Posts Tagged ‘ twiller ’

ACTUALITE : First Twitter novel in China comes out

The first Twitter novel has been published in China. Titled Besieged of the Post-80s, the novel is a collection of young author Shen Shiqi’s posts at the website, since last October.

With each post less than 140 words, Shen updated the story each day, attracting a huge number of fans following the protagonist, a girl of the post-80s generation who seeks true love in the big city.

Shen, 26, is adapting the novel into a TV serial with Bian Limin, who wrote the scripts for popular TV serials likeMeteor Garden.

Peng Lan, a professor of communications with Renmin University of China, says that compared with blogs, Twitter helps the writer use simpler, more straightforward and playful language.

Source: China Daily  [2010-02-05 15:52:50]

Matt Ritchell, auteur à succès

Voici un autre auteur, qui fut l’un des premiers à essayer la plateforme Twitter pour y développer un roman. Il est un journaliste du NY Time et son twiller Hooked a été publié et très bien accueilli par la critique.

Vous pouvez consulter son site ICI

Et vous pouvez le suivre sur Twitter ICI


7 trucs pour commencer à «twitter» un «twiller»

How to Start a Twitter Novel

Twitter Novels are one use of Twitter that many of us would never consider – but there’s a growing number of Twitter Novelists exploring the medium. Today Brandon J. Mendelson, author of The Falcon Can Hear The Falconer (a Twitter Novel) gives some tips for writing Twitter Novels.

A word of caution: As far as English language Twitter novels go, this is new territory. Based on early results, as compiled by ReadWriteWeb, there have not been any success stories. RWW never spelled out what would be defined as a success, but I took their comments to assume no Twitter novelists have crossed into the mainstream or made money. It may be only a matter of time before this changes.

What I’m presenting here are suggestions on how to write and operate your new Twitter novel based on my experience writing “The Falcon Can Hear The Falconer”. I hope what I’m proposing will provide a blueprint for interested writers to create successful Twitter novels.


Twitter Novel Tips

1. Throw Out The Manuscript

Twitter is instantaneous. Serializing a manuscript may be easy, but trying to contract and make logical sense of it in 140 character bursts is not. By doing this, you limit the flexibility that Twitter grants in presenting your fiction. Start fresh.

2. Have A Plan

Although there’s no need for a manuscript, you should know where the story is going. I found writing a scene for a play to be more helpful than translating a manuscript for Twitter. The formatting for a scene provides more freedom to work within the spaces you’ve created and allow the story to grow organically. Don’t hesitate to explore.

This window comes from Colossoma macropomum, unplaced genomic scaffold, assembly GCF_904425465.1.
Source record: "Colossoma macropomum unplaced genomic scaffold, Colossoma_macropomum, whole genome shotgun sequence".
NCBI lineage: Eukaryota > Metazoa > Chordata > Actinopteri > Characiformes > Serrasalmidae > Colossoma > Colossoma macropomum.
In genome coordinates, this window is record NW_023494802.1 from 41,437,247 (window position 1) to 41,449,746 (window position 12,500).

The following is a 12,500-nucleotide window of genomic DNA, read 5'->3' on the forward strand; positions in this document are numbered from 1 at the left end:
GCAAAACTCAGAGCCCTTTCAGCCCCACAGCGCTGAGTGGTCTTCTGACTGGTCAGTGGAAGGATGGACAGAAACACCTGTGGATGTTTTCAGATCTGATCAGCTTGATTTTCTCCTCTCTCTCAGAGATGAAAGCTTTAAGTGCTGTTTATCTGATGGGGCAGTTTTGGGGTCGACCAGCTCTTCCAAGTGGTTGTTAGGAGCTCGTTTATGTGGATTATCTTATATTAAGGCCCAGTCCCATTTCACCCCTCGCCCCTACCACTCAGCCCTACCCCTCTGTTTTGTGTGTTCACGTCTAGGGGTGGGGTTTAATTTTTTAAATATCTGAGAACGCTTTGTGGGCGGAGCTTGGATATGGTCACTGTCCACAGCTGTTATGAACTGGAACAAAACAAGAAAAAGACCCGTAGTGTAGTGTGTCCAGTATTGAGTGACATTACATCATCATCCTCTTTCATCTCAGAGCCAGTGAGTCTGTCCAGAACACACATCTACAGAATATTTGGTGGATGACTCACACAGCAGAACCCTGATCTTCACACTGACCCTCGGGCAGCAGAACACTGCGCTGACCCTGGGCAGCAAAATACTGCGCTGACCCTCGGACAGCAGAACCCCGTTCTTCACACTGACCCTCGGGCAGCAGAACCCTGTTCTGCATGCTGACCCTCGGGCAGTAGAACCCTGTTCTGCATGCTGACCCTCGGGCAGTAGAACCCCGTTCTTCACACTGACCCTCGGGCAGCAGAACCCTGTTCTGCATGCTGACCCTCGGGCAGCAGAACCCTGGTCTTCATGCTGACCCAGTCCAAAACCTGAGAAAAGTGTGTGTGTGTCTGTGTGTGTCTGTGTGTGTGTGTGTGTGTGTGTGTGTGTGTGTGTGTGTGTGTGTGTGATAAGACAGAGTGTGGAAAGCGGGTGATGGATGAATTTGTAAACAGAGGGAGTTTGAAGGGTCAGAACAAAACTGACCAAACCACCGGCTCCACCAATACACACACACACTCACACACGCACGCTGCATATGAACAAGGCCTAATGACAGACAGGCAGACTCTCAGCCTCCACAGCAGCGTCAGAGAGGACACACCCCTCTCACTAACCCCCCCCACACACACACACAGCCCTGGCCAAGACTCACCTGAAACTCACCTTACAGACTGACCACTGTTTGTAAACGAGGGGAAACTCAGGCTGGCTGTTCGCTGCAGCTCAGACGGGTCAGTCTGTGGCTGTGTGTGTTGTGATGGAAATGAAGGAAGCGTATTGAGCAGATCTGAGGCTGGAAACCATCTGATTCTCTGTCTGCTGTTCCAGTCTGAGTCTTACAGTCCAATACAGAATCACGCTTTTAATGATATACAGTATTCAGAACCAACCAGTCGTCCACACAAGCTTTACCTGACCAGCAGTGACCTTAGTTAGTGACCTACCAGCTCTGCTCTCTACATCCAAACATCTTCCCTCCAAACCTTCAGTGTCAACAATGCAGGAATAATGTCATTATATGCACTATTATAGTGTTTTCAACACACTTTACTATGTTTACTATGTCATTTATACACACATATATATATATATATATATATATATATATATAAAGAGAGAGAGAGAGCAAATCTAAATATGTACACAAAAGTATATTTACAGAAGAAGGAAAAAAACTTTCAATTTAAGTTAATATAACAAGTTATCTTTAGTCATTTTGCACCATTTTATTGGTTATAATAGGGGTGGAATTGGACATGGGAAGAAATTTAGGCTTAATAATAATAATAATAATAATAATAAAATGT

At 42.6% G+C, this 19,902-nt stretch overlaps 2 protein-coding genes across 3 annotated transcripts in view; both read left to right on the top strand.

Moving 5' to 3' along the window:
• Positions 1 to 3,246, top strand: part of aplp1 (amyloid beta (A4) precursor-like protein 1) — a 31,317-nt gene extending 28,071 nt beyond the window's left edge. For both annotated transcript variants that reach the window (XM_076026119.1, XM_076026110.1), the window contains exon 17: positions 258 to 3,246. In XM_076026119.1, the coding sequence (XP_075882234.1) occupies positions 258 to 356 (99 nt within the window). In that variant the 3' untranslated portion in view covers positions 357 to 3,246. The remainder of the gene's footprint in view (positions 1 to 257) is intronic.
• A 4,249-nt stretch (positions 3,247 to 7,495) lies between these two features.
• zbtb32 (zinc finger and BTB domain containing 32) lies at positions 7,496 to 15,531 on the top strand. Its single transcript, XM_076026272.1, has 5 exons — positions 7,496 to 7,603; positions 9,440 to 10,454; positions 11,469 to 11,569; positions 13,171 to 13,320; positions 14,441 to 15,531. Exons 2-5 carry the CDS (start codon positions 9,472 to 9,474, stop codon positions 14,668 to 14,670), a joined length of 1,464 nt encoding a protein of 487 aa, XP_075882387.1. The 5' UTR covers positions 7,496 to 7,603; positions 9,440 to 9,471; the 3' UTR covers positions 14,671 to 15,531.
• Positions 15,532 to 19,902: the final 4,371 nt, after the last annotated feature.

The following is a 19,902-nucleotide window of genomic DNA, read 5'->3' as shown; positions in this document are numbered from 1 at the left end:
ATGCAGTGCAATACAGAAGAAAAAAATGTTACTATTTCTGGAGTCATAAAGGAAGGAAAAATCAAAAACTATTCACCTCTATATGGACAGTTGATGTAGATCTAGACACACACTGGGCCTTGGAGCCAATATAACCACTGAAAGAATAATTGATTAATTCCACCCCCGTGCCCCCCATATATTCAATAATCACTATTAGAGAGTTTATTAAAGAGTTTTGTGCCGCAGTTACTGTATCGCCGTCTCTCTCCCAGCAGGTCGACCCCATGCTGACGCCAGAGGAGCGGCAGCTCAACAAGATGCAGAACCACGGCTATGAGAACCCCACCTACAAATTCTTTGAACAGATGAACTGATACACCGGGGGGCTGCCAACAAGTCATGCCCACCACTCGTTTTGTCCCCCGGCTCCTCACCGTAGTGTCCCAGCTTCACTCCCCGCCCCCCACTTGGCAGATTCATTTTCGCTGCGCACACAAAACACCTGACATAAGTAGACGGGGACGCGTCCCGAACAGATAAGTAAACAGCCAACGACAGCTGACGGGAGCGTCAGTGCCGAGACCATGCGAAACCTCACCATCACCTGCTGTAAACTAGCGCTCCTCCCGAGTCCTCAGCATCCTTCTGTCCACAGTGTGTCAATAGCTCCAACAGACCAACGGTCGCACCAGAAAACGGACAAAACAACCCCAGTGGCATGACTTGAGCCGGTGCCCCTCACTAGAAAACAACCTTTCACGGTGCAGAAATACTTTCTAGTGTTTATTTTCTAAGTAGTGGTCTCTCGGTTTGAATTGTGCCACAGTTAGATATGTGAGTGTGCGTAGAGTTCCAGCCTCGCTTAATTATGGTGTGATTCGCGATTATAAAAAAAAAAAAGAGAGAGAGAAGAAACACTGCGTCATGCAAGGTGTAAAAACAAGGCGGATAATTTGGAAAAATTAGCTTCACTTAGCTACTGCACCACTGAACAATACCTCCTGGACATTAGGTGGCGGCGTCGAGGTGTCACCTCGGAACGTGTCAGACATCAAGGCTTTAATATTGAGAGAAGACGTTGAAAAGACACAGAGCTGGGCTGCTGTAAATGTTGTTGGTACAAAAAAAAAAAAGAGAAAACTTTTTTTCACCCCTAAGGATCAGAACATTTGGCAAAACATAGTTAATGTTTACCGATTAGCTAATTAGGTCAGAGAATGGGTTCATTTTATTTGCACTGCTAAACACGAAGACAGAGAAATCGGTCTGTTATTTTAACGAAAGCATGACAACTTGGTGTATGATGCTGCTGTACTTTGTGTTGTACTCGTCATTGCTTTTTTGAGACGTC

3. Manage The Clock

What’s great about a Twitter novel is that your content is no longer static. Depending on how committed you are, you could have events happen in real time using services like Tweetlater.

4. Not Just Story. Events

If a character is mugged at 6am, you could post a police announcement on the Twitter novel looking for the perpetrator. What are the characters listening to on the radio? Is someone calling them that’s important to the story? Use Twitpic to show a photo of one of your friends or an actor to show the reader who is calling or what the mugger looks like.

The post doesn’t have to be from your outline, it could be something within the environment that adds to the story.

5. Don’t Bury The Lead

More than five Twitter posts on any given day can be dangerous. You’ll induce reader fatigue, and new readers will get lost quickly.

There’s an assumption that many of your Twitter followers will enjoy your work while on the go, so their time to take in a novel may be limited to short bursts. Focus on each post’s quality and …

6. Move It Forward

Simply put: Each tweet should move the story forward in some way. If it doesn’t, cut it.

7. Newbies And Greenhorns

Finally, you may have readers follow you after the novel has started. I recommend setting up a simple website that contains the story’s updates from where it began. Include this link on your Twitter page. Occasionally remind readers on days that you do not update that they can catch up at this website.

The format is still new, but it won’t be long until we start to read about successful Twitter novelists getting publishing deals. Why? A large following equates to a large potential customer base. If you can show you have a customer base, you are better positioned to land a book deal.

Best of luck to you on your literary journey.

Le roman tiré de Twitter : les tweets de l’internet au papier

Le roman tiré de Twitter : les tweets de l’internet au papier

Publié le 18 mars 2009 par Actualitté

Les initiatives couplant les textes rédigés sur le net et leur création papier se multiplient. Si hier, nous évoquions l’exemple de cet auteur qui chaque jour, et plusieurs fois par jour, poste des passages de son roman paru en 2007 sur son fil Twitter, inversant ainsi la tendance, voilà qu’un autre énergumène met à profit les fils de conversations qu’il a pu tenir.

James Brindle a en effet compulsé trois années de twitterisation en un ouvrage qu’il aura finalement lui-même autopublié, sous le titre My life in tweets. Il s’agit par ailleurs d’un volume 1, allant de février 2007 à 2009. La suite pourrait donc ne pas tarder.

S’il n’est pas certain d’avoir la rpimeur de cette initiative, et tout particulièrement en passant par l’autoédition, il affirme avoir avant tout voulu tester les capacités d’impression de la société Lulu, et semble plutôt satisfait de l’expérience.

Toujours dans le phénomène de création littéraire sur Internet et viaTwitter, il faut rappeler l’initiative de Thierry Crouzet, qui s’est lancé dans un Twiller avec Croisade, c’est-à-dire la rédaction d’un thriller dans le format Twitter.